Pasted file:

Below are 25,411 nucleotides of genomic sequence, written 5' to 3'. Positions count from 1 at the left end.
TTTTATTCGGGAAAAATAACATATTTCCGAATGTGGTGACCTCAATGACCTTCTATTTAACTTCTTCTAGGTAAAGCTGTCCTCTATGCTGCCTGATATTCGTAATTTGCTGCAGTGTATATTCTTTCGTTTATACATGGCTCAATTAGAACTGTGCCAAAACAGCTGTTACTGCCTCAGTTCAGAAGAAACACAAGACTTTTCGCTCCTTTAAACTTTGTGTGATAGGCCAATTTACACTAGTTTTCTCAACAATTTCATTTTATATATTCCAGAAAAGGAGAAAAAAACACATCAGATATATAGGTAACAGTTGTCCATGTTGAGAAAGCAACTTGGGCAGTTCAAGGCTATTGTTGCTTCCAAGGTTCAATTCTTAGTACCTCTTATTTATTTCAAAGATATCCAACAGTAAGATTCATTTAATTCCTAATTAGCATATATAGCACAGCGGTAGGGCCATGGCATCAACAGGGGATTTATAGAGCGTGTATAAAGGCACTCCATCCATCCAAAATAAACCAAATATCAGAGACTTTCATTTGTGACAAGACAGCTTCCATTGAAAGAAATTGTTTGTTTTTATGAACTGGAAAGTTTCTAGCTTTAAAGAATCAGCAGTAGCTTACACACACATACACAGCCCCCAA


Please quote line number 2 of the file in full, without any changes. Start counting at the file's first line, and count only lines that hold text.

TTTTATTCGGGAAAAATAACATATTTCCGAATGTGGTGACCTCAATGACCTTCTATTTAACTTCTTCTAGGTAAAGCTGTCCTCTATGCTGCCTGATATTCGTAATTTGCTGCAGTGTATATTCTTTCGTTTATACATGGCTCAATTAGAACTGTGCCAAAACAGCTGTTACTGCCTCAGTTCAGAAGAAACACAAGACTTTTCGCTCCTTTAAACTTTGTGTGATAGGCCAATTTACACTAGTTTTCTCAACAATTTCATTTTATATATTCCAGAAAAGGAGAAAAAAACACATCAGATATATAGGTAACAGTTGTCCATGTTGAGAAAGCAACTTGGGCAGTTCAAGGCTATTGTTGCTTCCAAGGTTCAATTCTTAGTACCTCTTATTTATTTCAAAGATATCCAACAGTAAGATTCATTTAATTCCTAATTAGCATATATAGCACAGCGGTAGGGCCATGGCATCAACAGGGGATTTATAGAGCGTGTATAAAGGCACTCCATCCATCCAAAATAAACCAAATATCAGAGACTTTCATTTGTGACAAGACAGCTTCCATTGAAAGAAATTGTTTGTTTTTATGAACTGGAAAGTTTCTAGCTTTAAAGAATCAGCAGTAGCTTACACACACATACACAGCCCCCAA